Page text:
Nanotheranostics 2021; 5(2):197-212. doi:10.7150/ntno.53888

Research Paper

Cyclodextrin nanosponge for the GSH-mediated delivery of Resveratrol in human cancer cells

Marco Palminteri1#, Nilesh Kumar Dhakar2#, Alessandra Ferraresi1#, Fabrizio Caldera2, Chiara Vidoni1, Francesco Trotta2 Corresponding address, Ciro Isidoro1 Corresponding address

1. Laboratory of Molecular Pathology, Department of Health Sciences, Università del Piemonte Orientale “A. Avogadro”, Novara, Italy.
2. Department of Chemistry, University of Turin, via P. Giuria 7, 10125, Turin, Italy.
#Co-first authors with equal contributions to this work.

This is an open access article distributed under the terms of the Creative Commons Attribution License ( See for full terms and conditions.
Palminteri M, Dhakar NK, Ferraresi A, Caldera F, Vidoni C, Trotta F, Isidoro C. Cyclodextrin nanosponge for the GSH-mediated delivery of Resveratrol in human cancer cells. Nanotheranostics 2021; 5(2):197-212. doi:10.7150/ntno.53888. Available from

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Smart drug delivery systems are required for the site-specific drug targeting to enhance the therapeutic efficiency of a drug. Resveratrol (RV) is a polyphenolic compound with anti-cancer activity. However, its poor aqueous solubility and non-selectivity are the major challenges for its employment in cancer therapy. In this work, we present the synthesis of RV-loaded glutathione responsive cyclodextrin nanosponges (RV-GSH-NSs) to improve the therapeutic efficiency and selective delivery of RV. The drug loading and encapsulation efficiency were 16.12% and 80.64%, respectively. The in vitro release profile confirmed that RV release was enhanced in response to external glutathione (GSH). Nude NSs were not toxic per se to human fibroblasts when administered for up to 72 h at the highest dose. Cell internalization studies confirmed that RV-GSH-NSs were preferentially up-taken by tumor cells compared to non-tumorigenic cells. Accordingly, RV showed selective toxicity to cancer cells compared to normal cells. GSH depletion by buthionine sulfoximine, a potent inhibitor of its synthesis, reflected in a significant decrease of the NSs accumulation, and consequently resulted in a drastic reduction of RV-mediated toxic effects in cancer cells. These findings demonstrate that GSH- responsive NSs represent an effective delivery system for targeting cancer cells by harnessing the differential tumor characteristics in terms of redox status in parallel with the limitation of side effects toward normal cells.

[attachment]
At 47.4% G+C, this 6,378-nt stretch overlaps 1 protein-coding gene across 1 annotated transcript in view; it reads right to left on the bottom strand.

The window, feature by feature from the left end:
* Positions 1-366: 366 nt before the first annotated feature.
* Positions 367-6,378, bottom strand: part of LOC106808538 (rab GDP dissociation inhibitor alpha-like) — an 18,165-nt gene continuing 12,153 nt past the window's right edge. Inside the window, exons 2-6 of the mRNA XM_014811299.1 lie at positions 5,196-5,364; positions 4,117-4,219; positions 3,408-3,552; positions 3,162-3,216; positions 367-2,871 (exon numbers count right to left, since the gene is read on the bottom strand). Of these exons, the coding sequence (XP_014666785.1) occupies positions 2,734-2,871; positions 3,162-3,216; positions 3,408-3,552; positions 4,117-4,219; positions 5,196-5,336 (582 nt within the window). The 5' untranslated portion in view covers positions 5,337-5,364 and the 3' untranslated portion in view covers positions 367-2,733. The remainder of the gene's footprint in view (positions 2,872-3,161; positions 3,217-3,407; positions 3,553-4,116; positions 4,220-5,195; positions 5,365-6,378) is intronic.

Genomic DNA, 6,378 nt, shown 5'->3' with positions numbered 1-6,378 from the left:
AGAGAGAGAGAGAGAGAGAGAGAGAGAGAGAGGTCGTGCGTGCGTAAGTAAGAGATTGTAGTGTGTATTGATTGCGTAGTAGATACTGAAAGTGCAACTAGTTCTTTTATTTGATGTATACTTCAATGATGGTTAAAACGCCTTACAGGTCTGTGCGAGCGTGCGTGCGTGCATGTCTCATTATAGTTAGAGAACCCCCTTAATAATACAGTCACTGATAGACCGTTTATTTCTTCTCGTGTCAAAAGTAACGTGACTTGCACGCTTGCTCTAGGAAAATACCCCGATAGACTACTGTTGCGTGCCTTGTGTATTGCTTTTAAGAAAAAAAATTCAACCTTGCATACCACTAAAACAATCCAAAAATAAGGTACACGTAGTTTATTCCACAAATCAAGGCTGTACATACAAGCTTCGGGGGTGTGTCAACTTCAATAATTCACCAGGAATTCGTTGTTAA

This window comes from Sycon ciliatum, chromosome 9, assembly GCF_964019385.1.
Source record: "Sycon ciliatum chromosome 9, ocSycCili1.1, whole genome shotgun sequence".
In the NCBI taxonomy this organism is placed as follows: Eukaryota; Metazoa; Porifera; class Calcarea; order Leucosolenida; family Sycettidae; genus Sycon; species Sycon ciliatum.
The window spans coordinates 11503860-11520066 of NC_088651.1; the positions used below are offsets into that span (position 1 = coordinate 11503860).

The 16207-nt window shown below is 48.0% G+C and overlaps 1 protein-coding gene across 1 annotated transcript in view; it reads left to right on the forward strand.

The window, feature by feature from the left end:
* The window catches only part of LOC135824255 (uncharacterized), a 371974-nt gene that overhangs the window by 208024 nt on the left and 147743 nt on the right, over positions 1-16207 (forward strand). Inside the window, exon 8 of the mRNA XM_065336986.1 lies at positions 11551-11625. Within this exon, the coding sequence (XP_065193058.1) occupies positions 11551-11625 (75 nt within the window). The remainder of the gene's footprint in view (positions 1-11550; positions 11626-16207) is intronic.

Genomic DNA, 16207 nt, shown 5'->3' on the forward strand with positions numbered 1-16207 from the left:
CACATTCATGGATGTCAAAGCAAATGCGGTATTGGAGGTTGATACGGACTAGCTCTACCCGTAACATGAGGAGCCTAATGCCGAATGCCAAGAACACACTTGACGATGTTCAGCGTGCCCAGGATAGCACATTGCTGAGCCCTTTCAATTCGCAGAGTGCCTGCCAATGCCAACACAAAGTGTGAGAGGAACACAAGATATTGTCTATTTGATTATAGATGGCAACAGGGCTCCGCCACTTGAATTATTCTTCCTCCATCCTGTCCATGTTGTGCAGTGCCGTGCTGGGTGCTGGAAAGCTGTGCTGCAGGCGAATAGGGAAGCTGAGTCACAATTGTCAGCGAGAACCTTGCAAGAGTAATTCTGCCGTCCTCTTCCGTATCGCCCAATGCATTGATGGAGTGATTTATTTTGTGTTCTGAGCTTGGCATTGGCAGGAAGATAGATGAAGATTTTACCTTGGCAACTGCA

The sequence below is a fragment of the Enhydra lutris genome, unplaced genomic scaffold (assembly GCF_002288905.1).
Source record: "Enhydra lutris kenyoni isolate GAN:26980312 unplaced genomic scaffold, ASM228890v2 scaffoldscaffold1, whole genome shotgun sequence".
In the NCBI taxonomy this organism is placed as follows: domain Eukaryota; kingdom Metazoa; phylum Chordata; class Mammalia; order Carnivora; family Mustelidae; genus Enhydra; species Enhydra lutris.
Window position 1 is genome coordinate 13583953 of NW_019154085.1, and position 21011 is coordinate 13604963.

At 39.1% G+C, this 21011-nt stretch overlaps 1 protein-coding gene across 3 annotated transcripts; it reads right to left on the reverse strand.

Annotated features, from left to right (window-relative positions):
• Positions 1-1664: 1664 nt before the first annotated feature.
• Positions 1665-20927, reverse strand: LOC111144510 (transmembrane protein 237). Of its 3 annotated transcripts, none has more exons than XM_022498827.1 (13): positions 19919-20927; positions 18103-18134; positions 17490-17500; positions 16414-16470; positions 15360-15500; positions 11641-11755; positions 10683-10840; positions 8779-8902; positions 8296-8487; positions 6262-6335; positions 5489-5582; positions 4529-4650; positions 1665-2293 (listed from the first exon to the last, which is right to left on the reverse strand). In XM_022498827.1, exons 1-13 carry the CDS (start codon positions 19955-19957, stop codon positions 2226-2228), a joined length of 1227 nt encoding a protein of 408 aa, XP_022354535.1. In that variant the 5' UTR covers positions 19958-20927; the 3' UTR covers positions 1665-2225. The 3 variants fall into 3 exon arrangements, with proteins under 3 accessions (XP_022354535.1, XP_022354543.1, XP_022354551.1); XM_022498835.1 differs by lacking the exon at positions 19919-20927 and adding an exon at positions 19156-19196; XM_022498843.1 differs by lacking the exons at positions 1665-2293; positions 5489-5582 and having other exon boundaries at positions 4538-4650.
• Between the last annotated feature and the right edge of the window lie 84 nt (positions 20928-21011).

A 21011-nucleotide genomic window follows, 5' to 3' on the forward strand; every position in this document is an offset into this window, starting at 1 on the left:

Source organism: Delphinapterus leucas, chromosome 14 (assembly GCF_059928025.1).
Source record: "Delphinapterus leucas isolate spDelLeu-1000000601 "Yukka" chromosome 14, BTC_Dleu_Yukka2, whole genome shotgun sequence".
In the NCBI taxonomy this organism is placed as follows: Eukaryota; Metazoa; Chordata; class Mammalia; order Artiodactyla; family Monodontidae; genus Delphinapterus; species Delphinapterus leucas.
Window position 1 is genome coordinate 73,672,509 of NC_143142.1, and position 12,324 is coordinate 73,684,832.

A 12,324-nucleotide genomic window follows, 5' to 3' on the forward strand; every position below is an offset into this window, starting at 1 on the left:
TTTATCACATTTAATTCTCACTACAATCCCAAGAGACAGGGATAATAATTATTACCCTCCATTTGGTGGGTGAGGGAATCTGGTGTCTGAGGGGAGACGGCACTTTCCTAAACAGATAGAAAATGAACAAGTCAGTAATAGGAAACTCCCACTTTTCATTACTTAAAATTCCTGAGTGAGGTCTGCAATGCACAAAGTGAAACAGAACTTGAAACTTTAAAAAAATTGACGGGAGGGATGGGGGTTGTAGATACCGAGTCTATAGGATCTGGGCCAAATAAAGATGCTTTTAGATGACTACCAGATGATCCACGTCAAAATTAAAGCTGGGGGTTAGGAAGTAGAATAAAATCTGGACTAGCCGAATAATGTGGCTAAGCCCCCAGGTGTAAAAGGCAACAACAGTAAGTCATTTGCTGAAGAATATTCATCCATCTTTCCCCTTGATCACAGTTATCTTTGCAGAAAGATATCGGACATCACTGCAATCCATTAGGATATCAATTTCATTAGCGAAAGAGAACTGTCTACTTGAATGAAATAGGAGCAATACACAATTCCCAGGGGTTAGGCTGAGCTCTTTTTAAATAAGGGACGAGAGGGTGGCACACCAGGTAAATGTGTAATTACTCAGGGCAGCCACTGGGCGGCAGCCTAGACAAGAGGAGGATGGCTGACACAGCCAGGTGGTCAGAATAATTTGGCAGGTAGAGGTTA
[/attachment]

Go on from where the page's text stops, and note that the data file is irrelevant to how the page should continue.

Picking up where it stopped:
Keywords: Resveratrol, glutathione, breast cancer, ovarian cancer, β-cyclodextrin nanosponge